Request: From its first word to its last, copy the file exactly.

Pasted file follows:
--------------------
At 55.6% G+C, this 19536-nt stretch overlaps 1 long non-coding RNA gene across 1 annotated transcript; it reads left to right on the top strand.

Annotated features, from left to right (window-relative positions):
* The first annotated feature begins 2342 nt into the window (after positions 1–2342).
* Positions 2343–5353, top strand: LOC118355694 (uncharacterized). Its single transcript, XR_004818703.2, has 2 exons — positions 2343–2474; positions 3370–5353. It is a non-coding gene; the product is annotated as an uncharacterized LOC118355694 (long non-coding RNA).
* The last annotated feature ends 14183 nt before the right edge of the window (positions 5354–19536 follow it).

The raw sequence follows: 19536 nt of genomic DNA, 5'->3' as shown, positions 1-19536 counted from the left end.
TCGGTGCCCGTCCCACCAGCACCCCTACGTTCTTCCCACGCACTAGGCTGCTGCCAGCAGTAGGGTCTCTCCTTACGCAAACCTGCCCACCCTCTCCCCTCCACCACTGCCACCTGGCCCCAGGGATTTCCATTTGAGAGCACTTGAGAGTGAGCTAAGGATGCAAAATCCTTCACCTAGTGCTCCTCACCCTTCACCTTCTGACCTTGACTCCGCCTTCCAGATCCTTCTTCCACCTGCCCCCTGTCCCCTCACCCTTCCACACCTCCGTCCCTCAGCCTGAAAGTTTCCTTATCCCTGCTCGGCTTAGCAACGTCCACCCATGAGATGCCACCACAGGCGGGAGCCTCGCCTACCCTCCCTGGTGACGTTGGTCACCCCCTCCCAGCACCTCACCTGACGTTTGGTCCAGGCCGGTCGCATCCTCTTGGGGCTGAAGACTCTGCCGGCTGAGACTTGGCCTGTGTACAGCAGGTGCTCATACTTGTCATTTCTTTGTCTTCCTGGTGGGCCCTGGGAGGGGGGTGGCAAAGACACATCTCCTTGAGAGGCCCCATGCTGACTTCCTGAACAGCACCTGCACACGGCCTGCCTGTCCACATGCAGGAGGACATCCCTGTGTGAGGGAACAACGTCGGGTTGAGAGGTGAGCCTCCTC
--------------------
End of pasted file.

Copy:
At 55.6% G+C, this 19536-nt stretch overlaps 1 long non-coding RNA gene across 1 annotated transcript; it reads left to right on the top strand.

Annotated features, from left to right (window-relative positions):
* The first annotated feature begins 2342 nt into the window (after positions 1–2342).
* Positions 2343–5353, top strand: LOC118355694 (uncharacterized). Its single transcript, XR_004818703.2, has 2 exons — positions 2343–2474; positions 3370–5353. It is a non-coding gene; the product is annotated as an uncharacterized LOC118355694 (long non-coding RNA).
* The last annotated feature ends 14183 nt before the right edge of the window (positions 5354–19536 follow it).

The raw sequence follows: 19536 nt of genomic DNA, 5'->3' as shown, positions 1-19536 counted from the left end.
TCGGTGCCCGTCCCACCAGCACCCCTACGTTCTTCCCACGCACTAGGCTGCTGCCAGCAGTAGGGTCTCTCCTTACGCAAACCTGCCCACCCTCTCCCCTCCACCACTGCCACCTGGCCCCAGGGATTTCCATTTGAGAGCACTTGAGAGTGAGCTAAGGATGCAAAATCCTTCACCTAGTGCTCCTCACCCTTCACCTTCTGACCTTGACTCCGCCTTCCAGATCCTTCTTCCACCTGCCCCCTGTCCCCTCACCCTTCCACACCTCCGTCCCTCAGCCTGAAAGTTTCCTTATCCCTGCTCGGCTTAGCAACGTCCACCCATGAGATGCCACCACAGGCGGGAGCCTCGCCTACCCTCCCTGGTGACGTTGGTCACCCCCTCCCAGCACCTCACCTGACGTTTGGTCCAGGCCGGTCGCATCCTCTTGGGGCTGAAGACTCTGCCGGCTGAGACTTGGCCTGTGTACAGCAGGTGCTCATACTTGTCATTTCTTTGTCTTCCTGGTGGGCCCTGGGAGGGGGGTGGCAAAGACACATCTCCTTGAGAGGCCCCATGCTGACTTCCTGAACAGCACCTGCACACGGCCTGCCTGTCCACATGCAGGAGGACATCCCTGTGTGAGGGAACAACGTCGGGTTGAGAGGTGAGCCTCCTC